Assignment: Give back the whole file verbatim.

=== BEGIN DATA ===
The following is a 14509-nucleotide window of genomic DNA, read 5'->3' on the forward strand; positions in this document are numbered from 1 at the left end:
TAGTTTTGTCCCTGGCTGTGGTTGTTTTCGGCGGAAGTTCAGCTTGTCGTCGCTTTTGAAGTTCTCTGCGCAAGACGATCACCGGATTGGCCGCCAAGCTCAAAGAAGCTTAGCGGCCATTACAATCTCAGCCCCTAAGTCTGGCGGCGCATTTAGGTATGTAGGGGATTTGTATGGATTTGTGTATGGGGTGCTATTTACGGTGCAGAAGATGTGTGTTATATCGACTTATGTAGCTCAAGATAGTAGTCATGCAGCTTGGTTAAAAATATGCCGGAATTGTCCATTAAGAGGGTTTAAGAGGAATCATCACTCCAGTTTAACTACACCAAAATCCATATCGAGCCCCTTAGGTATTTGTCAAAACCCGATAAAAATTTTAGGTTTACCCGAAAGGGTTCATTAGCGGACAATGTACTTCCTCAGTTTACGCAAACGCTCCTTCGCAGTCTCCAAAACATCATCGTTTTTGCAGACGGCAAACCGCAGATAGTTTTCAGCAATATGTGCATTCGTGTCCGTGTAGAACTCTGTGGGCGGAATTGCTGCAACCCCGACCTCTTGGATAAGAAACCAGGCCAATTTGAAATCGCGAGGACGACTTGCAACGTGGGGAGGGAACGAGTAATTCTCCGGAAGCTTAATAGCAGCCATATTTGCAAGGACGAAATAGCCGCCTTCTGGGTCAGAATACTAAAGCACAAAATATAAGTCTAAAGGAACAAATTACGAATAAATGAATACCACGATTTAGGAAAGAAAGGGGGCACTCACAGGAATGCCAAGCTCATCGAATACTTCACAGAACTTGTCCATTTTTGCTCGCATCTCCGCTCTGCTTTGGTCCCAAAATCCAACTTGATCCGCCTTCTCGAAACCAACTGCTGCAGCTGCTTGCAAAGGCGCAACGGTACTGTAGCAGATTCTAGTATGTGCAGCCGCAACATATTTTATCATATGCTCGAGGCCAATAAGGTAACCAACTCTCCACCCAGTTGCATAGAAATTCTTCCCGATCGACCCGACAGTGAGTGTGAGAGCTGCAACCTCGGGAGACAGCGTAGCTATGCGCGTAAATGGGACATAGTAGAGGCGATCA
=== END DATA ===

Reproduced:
The following is a 14509-nucleotide window of genomic DNA, read 5'->3' on the forward strand; positions in this document are numbered from 1 at the left end:
TAGTTTTGTCCCTGGCTGTGGTTGTTTTCGGCGGAAGTTCAGCTTGTCGTCGCTTTTGAAGTTCTCTGCGCAAGACGATCACCGGATTGGCCGCCAAGCTCAAAGAAGCTTAGCGGCCATTACAATCTCAGCCCCTAAGTCTGGCGGCGCATTTAGGTATGTAGGGGATTTGTATGGATTTGTGTATGGGGTGCTATTTACGGTGCAGAAGATGTGTGTTATATCGACTTATGTAGCTCAAGATAGTAGTCATGCAGCTTGGTTAAAAATATGCCGGAATTGTCCATTAAGAGGGTTTAAGAGGAATCATCACTCCAGTTTAACTACACCAAAATCCATATCGAGCCCCTTAGGTATTTGTCAAAACCCGATAAAAATTTTAGGTTTACCCGAAAGGGTTCATTAGCGGACAATGTACTTCCTCAGTTTACGCAAACGCTCCTTCGCAGTCTCCAAAACATCATCGTTTTTGCAGACGGCAAACCGCAGATAGTTTTCAGCAATATGTGCATTCGTGTCCGTGTAGAACTCTGTGGGCGGAATTGCTGCAACCCCGACCTCTTGGATAAGAAACCAGGCCAATTTGAAATCGCGAGGACGACTTGCAACGTGGGGAGGGAACGAGTAATTCTCCGGAAGCTTAATAGCAGCCATATTTGCAAGGACGAAATAGCCGCCTTCTGGGTCAGAATACTAAAGCACAAAATATAAGTCTAAAGGAACAAATTACGAATAAATGAATACCACGATTTAGGAAAGAAAGGGGGCACTCACAGGAATGCCAAGCTCATCGAATACTTCACAGAACTTGTCCATTTTTGCTCGCATCTCCGCTCTGCTTTGGTCCCAAAATCCAACTTGATCCGCCTTCTCGAAACCAACTGCTGCAGCTGCTTGCAAAGGCGCAACGGTACTGTAGCAGATTCTAGTATGTGCAGCCGCAACATATTTTATCATATGCTCGAGGCCAATAAGGTAACCAACTCTCCACCCAGTTGCATAGAAATTCTTCCCGATCGACCCGACAGTGAGTGTGAGAGCTGCAACCTCGGGAGACAGCGTAGCTATGCGCGTAAATGGGACATAGTAGAGGCGATCA